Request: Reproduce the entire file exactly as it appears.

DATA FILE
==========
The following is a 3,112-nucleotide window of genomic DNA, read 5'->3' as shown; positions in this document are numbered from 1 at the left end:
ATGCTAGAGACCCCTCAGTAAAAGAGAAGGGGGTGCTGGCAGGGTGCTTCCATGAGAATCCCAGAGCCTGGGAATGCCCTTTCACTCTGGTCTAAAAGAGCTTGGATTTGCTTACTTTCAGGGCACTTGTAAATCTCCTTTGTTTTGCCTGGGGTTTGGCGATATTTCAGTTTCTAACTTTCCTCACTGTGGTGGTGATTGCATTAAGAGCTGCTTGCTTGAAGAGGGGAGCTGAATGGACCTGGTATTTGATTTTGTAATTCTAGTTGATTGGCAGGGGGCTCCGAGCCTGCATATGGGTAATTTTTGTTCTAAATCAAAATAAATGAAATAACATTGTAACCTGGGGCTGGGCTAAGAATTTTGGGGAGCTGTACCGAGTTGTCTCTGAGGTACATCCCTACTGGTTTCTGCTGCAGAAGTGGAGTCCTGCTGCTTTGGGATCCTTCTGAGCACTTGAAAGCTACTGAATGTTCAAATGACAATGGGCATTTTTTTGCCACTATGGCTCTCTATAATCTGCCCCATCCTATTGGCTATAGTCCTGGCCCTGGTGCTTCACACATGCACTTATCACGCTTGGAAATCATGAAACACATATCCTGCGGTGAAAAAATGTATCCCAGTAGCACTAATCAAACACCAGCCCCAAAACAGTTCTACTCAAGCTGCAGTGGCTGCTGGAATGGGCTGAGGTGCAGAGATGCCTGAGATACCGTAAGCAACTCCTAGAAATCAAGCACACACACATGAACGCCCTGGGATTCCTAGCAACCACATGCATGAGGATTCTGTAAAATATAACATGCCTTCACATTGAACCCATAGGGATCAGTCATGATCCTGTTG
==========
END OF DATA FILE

The following is a 3,112-nucleotide window of genomic DNA, read 5'->3' as shown; positions in this document are numbered from 1 at the left end:
ATGCTAGAGACCCCTCAGTAAAAGAGAAGGGGGTGCTGGCAGGGTGCTTCCATGAGAATCCCAGAGCCTGGGAATGCCCTTTCACTCTGGTCTAAAAGAGCTTGGATTTGCTTACTTTCAGGGCACTTGTAAATCTCCTTTGTTTTGCCTGGGGTTTGGCGATATTTCAGTTTCTAACTTTCCTCACTGTGGTGGTGATTGCATTAAGAGCTGCTTGCTTGAAGAGGGGAGCTGAATGGACCTGGTATTTGATTTTGTAATTCTAGTTGATTGGCAGGGGGCTCCGAGCCTGCATATGGGTAATTTTTGTTCTAAATCAAAATAAATGAAATAACATTGTAACCTGGGGCTGGGCTAAGAATTTTGGGGAGCTGTACCGAGTTGTCTCTGAGGTACATCCCTACTGGTTTCTGCTGCAGAAGTGGAGTCCTGCTGCTTTGGGATCCTTCTGAGCACTTGAAAGCTACTGAATGTTCAAATGACAATGGGCATTTTTTTGCCACTATGGCTCTCTATAATCTGCCCCATCCTATTGGCTATAGTCCTGGCCCTGGTGCTTCACACATGCACTTATCACGCTTGGAAATCATGAAACACATATCCTGCGGTGAAAAAATGTATCCCAGTAGCACTAATCAAACACCAGCCCCAAAACAGTTCTACTCAAGCTGCAGTGGCTGCTGGAATGGGCTGAGGTGCAGAGATGCCTGAGATACCGTAAGCAACTCCTAGAAATCAAGCACACACACATGAACGCCCTGGGATTCCTAGCAACCACATGCATGAGGATTCTGTAAAATATAACATGCCTTCACATTGAACCCATAGGGATCAGTCATGATCCTGTTG